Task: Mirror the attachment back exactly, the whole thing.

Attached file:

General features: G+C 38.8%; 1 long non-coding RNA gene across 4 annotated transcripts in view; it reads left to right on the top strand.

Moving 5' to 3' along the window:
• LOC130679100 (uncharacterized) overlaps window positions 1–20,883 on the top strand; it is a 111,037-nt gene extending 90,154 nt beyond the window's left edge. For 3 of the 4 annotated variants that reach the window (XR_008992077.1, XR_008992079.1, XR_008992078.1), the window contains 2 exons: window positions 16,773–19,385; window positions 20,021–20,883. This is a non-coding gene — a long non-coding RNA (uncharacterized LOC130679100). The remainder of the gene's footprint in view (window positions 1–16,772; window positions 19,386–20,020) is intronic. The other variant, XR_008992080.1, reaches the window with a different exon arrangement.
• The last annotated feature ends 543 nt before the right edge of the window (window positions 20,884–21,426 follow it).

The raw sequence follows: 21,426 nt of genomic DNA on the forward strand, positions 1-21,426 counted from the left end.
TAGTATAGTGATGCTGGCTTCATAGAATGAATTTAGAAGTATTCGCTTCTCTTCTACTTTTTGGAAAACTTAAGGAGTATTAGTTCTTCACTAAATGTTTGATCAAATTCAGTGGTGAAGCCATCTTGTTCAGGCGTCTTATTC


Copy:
General features: G+C 38.8%; 1 long non-coding RNA gene across 4 annotated transcripts in view; it reads left to right on the top strand.

Moving 5' to 3' along the window:
• LOC130679100 (uncharacterized) overlaps window positions 1–20,883 on the top strand; it is a 111,037-nt gene extending 90,154 nt beyond the window's left edge. For 3 of the 4 annotated variants that reach the window (XR_008992077.1, XR_008992079.1, XR_008992078.1), the window contains 2 exons: window positions 16,773–19,385; window positions 20,021–20,883. This is a non-coding gene — a long non-coding RNA (uncharacterized LOC130679100). The remainder of the gene's footprint in view (window positions 1–16,772; window positions 19,386–20,020) is intronic. The other variant, XR_008992080.1, reaches the window with a different exon arrangement.
• The last annotated feature ends 543 nt before the right edge of the window (window positions 20,884–21,426 follow it).

The raw sequence follows: 21,426 nt of genomic DNA on the forward strand, positions 1-21,426 counted from the left end.
TAGTATAGTGATGCTGGCTTCATAGAATGAATTTAGAAGTATTCGCTTCTCTTCTACTTTTTGGAAAACTTAAGGAGTATTAGTTCTTCACTAAATGTTTGATCAAATTCAGTGGTGAAGCCATCTTGTTCAGGCGTCTTATTC